“Progress flows only from struggle.”
Supreme Court Justice Louis D. Brandeis
In Charge of Safety
Business owners, commercial property owners, city governments, and residential property owners – all have a duty to those visiting their property to keep their premises safe. Problems arise when a property owner or occupier fails in regard to that duty.
Injuries resulting from poor construction and maintenance of a building or piece of property are extremely preventable, and that is why Texas courts take these cases very seriously. Accidents happen when you least expect them – and when a property owner is or should be on notice that there is a problem on their premises, they must address that problem. One example of a typical accident that occurs is called a “slip and fall”. Slip and fall accidents occur mostly where there are liquids, grease or food, and on older or much-used premises where there has not been adequate upkeep. Other accidents occur on public streets, sidewalks and other public locations that lack proper maintenance by governmental entities.
If you or a loved has been injured by another’s inadequately maintained or dangerous property, your situation requires immediate legal representation so that justice may serve to compensate you properly. Finding someone who knows how to handle insurance companies and their lawyers, and what to address medically and legally, will not only protect you from losing the settlement you deserve, it may also protect you from long-term or latent health problems.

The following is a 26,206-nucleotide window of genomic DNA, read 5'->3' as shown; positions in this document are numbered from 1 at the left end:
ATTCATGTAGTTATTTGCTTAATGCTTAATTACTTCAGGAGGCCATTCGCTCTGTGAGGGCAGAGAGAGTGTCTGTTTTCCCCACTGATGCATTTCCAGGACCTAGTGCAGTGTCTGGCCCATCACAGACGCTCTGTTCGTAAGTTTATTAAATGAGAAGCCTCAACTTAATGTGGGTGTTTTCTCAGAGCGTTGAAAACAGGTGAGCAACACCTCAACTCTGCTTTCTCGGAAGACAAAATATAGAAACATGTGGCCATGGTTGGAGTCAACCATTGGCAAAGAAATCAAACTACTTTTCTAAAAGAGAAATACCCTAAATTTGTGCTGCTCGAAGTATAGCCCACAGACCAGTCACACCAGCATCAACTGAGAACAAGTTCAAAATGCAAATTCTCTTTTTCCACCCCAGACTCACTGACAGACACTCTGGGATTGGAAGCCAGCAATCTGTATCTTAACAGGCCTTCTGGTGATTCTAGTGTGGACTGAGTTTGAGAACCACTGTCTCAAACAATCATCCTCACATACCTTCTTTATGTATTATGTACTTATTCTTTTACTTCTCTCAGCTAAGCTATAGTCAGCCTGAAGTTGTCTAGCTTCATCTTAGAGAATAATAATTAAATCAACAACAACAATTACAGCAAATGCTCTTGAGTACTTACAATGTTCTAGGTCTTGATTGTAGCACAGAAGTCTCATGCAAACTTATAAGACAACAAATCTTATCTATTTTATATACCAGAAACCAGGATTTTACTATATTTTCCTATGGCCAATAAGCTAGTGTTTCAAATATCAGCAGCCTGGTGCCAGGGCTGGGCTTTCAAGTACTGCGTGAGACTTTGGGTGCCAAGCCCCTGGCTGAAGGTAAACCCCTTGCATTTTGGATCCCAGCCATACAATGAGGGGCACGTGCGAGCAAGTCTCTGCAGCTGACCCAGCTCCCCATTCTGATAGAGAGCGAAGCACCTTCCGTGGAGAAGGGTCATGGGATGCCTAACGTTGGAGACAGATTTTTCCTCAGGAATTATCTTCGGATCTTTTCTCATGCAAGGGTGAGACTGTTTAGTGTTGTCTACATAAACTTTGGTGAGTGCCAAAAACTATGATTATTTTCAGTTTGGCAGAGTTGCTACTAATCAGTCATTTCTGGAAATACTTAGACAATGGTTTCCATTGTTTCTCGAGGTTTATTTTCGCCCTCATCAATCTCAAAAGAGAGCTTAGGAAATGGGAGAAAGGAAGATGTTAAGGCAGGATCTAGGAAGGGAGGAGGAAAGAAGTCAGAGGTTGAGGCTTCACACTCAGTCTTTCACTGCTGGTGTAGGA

A property owner or occupier who fails to use ordinary care to reduce or eliminate a risk or a danger on the premises that the owner/occupier knows or should know about while exercising that ordinary care, may be held liable for any injuries that may result.
Ordinary care means that degree of care used by an owner or occupier of ordinary prudence under the same or similar circumstances. If the property owner breaches their duty to keep their property safe, then it is likely that such a breach is the proximate cause of any injuries sustained on their premises.
The cause of action may be based in negligence, but can also be a civil action for an intentional tort. The statute of limitations for suing someone in Texas for personal injury in tort is two years from the date of accident or injury.
Money Damages from Premises Liability
Financial recovery can include present and future medical bills. Other potential areas of compensation, depending on the facts of the situation, are mental pain and suffering damages, lost past and future wages, permanent impairment/disfigurement, punitive damages, wrongful death damages and loss of enjoyment of life.
Having the right lawyer on your side can protect your interests during this difficult time.